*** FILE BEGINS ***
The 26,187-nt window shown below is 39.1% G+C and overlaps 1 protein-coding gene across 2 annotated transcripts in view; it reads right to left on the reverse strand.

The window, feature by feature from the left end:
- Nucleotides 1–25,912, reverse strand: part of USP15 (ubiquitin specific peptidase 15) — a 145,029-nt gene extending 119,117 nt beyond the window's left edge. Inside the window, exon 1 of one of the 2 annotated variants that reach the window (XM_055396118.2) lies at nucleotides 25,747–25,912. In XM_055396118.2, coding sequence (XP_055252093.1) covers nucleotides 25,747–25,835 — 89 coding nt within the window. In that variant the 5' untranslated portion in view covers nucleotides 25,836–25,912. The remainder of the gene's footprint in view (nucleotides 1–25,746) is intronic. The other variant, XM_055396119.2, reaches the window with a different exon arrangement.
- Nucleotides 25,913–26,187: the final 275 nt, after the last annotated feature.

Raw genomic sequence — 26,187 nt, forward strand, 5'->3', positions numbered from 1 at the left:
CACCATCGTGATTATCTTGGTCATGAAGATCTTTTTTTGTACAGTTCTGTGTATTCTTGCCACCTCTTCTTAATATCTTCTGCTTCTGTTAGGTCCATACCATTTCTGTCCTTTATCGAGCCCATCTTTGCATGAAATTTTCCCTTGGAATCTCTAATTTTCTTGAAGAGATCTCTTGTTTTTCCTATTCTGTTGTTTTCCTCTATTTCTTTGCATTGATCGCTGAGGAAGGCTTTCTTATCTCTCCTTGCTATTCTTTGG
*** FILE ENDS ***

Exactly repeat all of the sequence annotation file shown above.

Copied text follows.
The 26,187-nt window shown below is 39.1% G+C and overlaps 1 protein-coding gene across 2 annotated transcripts in view; it reads right to left on the reverse strand.

The window, feature by feature from the left end:
- Nucleotides 1–25,912, reverse strand: part of USP15 (ubiquitin specific peptidase 15) — a 145,029-nt gene extending 119,117 nt beyond the window's left edge. Inside the window, exon 1 of one of the 2 annotated variants that reach the window (XM_055396118.2) lies at nucleotides 25,747–25,912. In XM_055396118.2, coding sequence (XP_055252093.1) covers nucleotides 25,747–25,835 — 89 coding nt within the window. In that variant the 5' untranslated portion in view covers nucleotides 25,836–25,912. The remainder of the gene's footprint in view (nucleotides 1–25,746) is intronic. The other variant, XM_055396119.2, reaches the window with a different exon arrangement.
- Nucleotides 25,913–26,187: the final 275 nt, after the last annotated feature.

Raw genomic sequence — 26,187 nt, forward strand, 5'->3', positions numbered from 1 at the left:
CACCATCGTGATTATCTTGGTCATGAAGATCTTTTTTTGTACAGTTCTGTGTATTCTTGCCACCTCTTCTTAATATCTTCTGCTTCTGTTAGGTCCATACCATTTCTGTCCTTTATCGAGCCCATCTTTGCATGAAATTTTCCCTTGGAATCTCTAATTTTCTTGAAGAGATCTCTTGTTTTTCCTATTCTGTTGTTTTCCTCTATTTCTTTGCATTGATCGCTGAGGAAGGCTTTCTTATCTCTCCTTGCTATTCTTTGG